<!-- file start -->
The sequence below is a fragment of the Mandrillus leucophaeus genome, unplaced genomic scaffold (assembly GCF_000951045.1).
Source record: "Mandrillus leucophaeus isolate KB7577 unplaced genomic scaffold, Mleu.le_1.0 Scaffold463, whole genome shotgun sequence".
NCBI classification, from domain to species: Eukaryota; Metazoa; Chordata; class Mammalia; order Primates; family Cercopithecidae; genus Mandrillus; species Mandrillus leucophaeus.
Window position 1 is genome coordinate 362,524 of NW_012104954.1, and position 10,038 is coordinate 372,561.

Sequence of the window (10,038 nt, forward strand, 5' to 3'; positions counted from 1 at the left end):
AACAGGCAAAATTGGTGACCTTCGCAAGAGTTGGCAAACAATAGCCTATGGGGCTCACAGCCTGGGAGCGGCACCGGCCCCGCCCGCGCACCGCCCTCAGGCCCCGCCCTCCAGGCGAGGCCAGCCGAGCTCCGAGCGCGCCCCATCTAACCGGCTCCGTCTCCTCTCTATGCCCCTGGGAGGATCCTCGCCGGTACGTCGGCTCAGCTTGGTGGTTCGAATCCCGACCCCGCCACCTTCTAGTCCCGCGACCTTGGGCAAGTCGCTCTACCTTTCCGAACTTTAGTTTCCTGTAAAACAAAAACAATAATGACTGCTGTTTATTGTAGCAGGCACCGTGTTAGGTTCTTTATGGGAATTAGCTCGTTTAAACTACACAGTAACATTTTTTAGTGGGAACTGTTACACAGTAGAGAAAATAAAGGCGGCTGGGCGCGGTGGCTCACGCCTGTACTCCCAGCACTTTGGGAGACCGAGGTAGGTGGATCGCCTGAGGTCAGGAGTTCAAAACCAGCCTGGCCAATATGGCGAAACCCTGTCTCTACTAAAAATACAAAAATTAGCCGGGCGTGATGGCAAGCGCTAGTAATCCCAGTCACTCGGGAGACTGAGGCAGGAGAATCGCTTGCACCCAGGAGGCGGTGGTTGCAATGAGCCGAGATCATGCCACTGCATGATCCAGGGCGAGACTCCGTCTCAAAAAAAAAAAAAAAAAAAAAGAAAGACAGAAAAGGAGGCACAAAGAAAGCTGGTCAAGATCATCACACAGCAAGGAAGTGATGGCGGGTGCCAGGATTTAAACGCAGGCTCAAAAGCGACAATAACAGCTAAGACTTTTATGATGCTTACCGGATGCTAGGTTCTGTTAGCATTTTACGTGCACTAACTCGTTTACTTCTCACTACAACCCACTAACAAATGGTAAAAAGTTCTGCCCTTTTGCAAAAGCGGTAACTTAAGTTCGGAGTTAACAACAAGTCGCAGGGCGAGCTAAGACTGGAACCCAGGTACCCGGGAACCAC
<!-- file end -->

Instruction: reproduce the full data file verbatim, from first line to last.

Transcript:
The sequence below is a fragment of the Mandrillus leucophaeus genome, unplaced genomic scaffold (assembly GCF_000951045.1).
Source record: "Mandrillus leucophaeus isolate KB7577 unplaced genomic scaffold, Mleu.le_1.0 Scaffold463, whole genome shotgun sequence".
NCBI classification, from domain to species: Eukaryota; Metazoa; Chordata; class Mammalia; order Primates; family Cercopithecidae; genus Mandrillus; species Mandrillus leucophaeus.
Window position 1 is genome coordinate 362,524 of NW_012104954.1, and position 10,038 is coordinate 372,561.

Sequence of the window (10,038 nt, forward strand, 5' to 3'; positions counted from 1 at the left end):
AACAGGCAAAATTGGTGACCTTCGCAAGAGTTGGCAAACAATAGCCTATGGGGCTCACAGCCTGGGAGCGGCACCGGCCCCGCCCGCGCACCGCCCTCAGGCCCCGCCCTCCAGGCGAGGCCAGCCGAGCTCCGAGCGCGCCCCATCTAACCGGCTCCGTCTCCTCTCTATGCCCCTGGGAGGATCCTCGCCGGTACGTCGGCTCAGCTTGGTGGTTCGAATCCCGACCCCGCCACCTTCTAGTCCCGCGACCTTGGGCAAGTCGCTCTACCTTTCCGAACTTTAGTTTCCTGTAAAACAAAAACAATAATGACTGCTGTTTATTGTAGCAGGCACCGTGTTAGGTTCTTTATGGGAATTAGCTCGTTTAAACTACACAGTAACATTTTTTAGTGGGAACTGTTACACAGTAGAGAAAATAAAGGCGGCTGGGCGCGGTGGCTCACGCCTGTACTCCCAGCACTTTGGGAGACCGAGGTAGGTGGATCGCCTGAGGTCAGGAGTTCAAAACCAGCCTGGCCAATATGGCGAAACCCTGTCTCTACTAAAAATACAAAAATTAGCCGGGCGTGATGGCAAGCGCTAGTAATCCCAGTCACTCGGGAGACTGAGGCAGGAGAATCGCTTGCACCCAGGAGGCGGTGGTTGCAATGAGCCGAGATCATGCCACTGCATGATCCAGGGCGAGACTCCGTCTCAAAAAAAAAAAAAAAAAAAAAGAAAGACAGAAAAGGAGGCACAAAGAAAGCTGGTCAAGATCATCACACAGCAAGGAAGTGATGGCGGGTGCCAGGATTTAAACGCAGGCTCAAAAGCGACAATAACAGCTAAGACTTTTATGATGCTTACCGGATGCTAGGTTCTGTTAGCATTTTACGTGCACTAACTCGTTTACTTCTCACTACAACCCACTAACAAATGGTAAAAAGTTCTGCCCTTTTGCAAAAGCGGTAACTTAAGTTCGGAGTTAACAACAAGTCGCAGGGCGAGCTAAGACTGGAACCCAGGTACCCGGGAACCAC